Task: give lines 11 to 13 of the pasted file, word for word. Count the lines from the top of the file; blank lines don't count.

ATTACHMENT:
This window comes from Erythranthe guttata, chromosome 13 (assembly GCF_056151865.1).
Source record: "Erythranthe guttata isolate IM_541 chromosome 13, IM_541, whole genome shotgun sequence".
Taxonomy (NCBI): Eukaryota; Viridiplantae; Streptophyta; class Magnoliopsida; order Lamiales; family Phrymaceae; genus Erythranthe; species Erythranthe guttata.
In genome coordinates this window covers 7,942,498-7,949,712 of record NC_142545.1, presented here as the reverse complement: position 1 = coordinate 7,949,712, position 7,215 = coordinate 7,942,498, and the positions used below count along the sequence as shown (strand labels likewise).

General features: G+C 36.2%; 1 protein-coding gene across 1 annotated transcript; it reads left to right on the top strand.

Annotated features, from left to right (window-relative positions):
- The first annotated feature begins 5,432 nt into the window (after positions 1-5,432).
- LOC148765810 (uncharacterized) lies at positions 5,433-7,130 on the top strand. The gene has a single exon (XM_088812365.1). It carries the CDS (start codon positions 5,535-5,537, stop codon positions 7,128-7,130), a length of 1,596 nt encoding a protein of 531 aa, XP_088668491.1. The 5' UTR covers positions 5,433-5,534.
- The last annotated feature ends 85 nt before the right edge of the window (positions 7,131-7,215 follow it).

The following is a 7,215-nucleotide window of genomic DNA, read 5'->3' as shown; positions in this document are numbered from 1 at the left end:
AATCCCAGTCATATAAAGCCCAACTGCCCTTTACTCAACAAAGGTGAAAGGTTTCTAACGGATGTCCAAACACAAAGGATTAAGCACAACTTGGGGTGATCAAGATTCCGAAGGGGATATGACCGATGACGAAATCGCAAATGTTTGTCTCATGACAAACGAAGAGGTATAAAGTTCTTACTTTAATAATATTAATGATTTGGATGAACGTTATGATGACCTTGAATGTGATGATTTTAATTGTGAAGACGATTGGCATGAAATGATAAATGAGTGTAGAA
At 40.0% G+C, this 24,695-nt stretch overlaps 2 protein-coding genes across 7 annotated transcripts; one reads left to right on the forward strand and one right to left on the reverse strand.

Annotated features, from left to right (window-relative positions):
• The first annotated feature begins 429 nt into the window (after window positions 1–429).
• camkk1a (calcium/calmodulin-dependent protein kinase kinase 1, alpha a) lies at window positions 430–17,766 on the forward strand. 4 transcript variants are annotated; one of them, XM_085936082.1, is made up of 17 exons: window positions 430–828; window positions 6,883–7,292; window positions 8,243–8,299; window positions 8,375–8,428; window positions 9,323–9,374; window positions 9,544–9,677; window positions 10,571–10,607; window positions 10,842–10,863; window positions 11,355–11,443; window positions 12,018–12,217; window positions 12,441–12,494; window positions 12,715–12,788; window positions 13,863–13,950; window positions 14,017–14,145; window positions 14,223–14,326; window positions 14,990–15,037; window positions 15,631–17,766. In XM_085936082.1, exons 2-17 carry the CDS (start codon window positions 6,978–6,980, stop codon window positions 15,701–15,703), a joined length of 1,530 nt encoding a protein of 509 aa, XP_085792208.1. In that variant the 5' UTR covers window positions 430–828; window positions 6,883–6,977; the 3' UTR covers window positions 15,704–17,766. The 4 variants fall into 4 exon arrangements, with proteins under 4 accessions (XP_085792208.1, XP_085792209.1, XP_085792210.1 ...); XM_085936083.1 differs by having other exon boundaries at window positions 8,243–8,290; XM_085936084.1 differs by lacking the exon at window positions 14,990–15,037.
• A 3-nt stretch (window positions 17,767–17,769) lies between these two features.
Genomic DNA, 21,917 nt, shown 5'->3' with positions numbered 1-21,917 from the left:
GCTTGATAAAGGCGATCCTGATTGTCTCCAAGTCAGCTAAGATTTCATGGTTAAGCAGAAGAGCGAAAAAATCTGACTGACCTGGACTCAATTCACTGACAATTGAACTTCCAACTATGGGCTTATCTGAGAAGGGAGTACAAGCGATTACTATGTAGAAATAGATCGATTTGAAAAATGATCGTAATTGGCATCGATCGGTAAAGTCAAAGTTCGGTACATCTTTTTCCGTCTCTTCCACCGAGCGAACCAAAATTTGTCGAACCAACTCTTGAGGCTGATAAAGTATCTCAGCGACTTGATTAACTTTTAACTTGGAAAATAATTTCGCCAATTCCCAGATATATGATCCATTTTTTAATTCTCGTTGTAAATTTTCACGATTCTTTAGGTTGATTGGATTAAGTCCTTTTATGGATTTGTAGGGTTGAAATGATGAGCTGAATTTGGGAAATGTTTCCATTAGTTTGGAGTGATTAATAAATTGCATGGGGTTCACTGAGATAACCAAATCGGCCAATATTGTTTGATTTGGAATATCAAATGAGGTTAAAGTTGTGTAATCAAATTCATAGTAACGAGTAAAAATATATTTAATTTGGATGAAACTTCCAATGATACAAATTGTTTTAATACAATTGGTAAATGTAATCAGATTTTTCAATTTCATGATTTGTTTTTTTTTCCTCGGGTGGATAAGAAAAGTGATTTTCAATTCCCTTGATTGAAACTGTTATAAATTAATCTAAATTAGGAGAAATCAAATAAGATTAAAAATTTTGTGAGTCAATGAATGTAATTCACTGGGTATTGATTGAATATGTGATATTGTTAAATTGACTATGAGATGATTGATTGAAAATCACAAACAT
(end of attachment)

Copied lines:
AATCCCAGTCATATAAAGCCCAACTGCCCTTTACTCAACAAAGGTGAAAGGTTTCTAACGGATGTCCAAACACAAAGGATTAAGCACAACTTGGGGTGATCAAGATTCCGAAGGGGATATGACCGATGACGAAATCGCAAATGTTTGTCTCATGACAAACGAAGAGGTATAAAGTTCTTACTTTAATAATATTAATGATTTGGATGAACGTTATGATGACCTTGAATGTGATGATTTTAATTGTGAAGACGATTGGCATGAAATGATAAATGAGTGTAGAA
At 40.0% G+C, this 24,695-nt stretch overlaps 2 protein-coding genes across 7 annotated transcripts; one reads left to right on the forward strand and one right to left on the reverse strand.

Annotated features, from left to right (window-relative positions):